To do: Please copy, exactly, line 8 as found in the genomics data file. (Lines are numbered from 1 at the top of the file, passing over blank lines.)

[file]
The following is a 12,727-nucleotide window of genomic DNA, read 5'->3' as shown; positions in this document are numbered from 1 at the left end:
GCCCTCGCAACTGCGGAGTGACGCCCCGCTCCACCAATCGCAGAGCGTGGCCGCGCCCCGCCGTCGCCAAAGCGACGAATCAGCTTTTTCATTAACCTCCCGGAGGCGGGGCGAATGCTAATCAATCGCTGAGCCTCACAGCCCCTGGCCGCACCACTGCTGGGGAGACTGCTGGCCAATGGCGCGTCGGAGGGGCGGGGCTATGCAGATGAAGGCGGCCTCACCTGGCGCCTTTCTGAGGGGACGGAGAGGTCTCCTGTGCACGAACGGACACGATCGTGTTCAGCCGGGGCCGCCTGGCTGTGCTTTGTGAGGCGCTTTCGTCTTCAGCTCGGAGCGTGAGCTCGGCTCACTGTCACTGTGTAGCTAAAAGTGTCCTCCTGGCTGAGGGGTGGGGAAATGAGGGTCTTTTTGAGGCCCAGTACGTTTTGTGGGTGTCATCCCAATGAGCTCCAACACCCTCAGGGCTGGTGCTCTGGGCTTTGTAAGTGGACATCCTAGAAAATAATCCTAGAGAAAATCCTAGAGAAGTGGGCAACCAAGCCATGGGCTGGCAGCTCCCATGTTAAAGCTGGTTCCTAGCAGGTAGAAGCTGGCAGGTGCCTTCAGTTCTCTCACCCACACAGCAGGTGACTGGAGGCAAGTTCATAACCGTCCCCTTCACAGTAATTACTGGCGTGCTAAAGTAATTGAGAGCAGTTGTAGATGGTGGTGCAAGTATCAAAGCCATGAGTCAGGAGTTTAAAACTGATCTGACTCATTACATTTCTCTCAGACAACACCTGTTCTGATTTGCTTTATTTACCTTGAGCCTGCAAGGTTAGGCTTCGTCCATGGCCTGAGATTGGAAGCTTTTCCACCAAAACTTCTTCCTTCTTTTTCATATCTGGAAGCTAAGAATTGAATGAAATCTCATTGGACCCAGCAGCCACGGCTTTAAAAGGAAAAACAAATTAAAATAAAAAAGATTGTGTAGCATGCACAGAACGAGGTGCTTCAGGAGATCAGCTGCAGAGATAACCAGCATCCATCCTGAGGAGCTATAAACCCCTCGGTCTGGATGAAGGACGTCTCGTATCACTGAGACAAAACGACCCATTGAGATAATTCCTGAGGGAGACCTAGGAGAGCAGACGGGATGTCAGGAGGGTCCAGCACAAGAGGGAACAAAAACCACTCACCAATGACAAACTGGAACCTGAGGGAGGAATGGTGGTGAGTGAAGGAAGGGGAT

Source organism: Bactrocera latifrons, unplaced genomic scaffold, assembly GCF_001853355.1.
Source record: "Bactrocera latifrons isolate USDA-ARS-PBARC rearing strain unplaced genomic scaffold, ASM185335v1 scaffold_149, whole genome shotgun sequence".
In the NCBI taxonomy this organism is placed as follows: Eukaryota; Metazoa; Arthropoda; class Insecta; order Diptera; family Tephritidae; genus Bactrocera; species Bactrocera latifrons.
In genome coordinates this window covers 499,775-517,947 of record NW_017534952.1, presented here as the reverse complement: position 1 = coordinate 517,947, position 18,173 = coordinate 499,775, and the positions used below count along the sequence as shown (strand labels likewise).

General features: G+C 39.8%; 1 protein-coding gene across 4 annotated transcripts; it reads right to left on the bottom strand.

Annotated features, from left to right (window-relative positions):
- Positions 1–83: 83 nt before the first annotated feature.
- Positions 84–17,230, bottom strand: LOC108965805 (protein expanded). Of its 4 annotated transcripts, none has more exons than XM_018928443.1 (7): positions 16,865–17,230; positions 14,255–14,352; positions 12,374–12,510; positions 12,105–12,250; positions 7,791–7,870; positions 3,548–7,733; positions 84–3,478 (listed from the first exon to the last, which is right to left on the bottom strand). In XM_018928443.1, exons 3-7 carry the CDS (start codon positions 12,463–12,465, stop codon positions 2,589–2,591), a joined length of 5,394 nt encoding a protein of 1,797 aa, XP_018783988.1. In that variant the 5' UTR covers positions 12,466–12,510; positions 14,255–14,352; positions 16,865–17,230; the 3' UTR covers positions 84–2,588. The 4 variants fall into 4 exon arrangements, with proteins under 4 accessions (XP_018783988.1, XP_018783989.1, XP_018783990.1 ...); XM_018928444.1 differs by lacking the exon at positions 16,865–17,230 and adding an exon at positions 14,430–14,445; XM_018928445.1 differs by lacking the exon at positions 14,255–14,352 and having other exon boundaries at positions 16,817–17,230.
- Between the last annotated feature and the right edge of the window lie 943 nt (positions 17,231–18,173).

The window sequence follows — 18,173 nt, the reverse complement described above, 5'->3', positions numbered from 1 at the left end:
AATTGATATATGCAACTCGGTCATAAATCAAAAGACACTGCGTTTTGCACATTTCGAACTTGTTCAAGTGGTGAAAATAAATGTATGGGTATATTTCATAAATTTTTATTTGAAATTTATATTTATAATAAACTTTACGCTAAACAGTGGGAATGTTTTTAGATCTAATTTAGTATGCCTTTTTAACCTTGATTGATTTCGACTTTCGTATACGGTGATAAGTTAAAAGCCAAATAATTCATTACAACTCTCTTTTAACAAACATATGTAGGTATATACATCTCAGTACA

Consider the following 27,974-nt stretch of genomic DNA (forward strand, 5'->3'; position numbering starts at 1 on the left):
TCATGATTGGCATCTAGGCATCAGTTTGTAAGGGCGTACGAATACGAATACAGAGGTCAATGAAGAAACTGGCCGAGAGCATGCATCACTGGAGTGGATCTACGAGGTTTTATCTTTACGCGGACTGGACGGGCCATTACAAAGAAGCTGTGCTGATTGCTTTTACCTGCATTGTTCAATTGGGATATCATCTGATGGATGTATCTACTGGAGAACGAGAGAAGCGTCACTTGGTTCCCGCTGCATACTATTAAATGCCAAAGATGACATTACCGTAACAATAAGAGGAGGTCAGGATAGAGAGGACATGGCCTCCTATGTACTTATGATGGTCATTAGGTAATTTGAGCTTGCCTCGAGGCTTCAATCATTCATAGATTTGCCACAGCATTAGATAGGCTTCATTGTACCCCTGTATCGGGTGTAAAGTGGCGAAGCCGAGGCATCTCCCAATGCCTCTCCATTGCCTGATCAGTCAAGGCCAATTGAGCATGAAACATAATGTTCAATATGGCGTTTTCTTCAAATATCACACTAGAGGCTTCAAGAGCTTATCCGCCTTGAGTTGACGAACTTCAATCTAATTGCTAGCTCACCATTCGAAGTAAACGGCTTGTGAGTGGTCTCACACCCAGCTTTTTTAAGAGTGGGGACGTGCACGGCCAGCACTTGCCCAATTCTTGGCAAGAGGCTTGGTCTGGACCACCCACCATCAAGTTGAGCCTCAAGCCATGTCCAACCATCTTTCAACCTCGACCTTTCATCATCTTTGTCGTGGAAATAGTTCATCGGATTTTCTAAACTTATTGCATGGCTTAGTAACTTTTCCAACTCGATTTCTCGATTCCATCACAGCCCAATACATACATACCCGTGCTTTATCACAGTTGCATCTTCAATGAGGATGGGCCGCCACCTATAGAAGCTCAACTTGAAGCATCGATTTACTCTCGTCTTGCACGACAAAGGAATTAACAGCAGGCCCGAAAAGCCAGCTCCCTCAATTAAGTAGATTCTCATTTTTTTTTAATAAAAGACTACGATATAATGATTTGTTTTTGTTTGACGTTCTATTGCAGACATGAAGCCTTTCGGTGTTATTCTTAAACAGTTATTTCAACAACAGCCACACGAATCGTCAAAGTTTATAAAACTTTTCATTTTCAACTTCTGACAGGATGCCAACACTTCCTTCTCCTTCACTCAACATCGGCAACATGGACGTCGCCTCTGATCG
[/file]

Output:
Annotated features, from left to right (window-relative positions):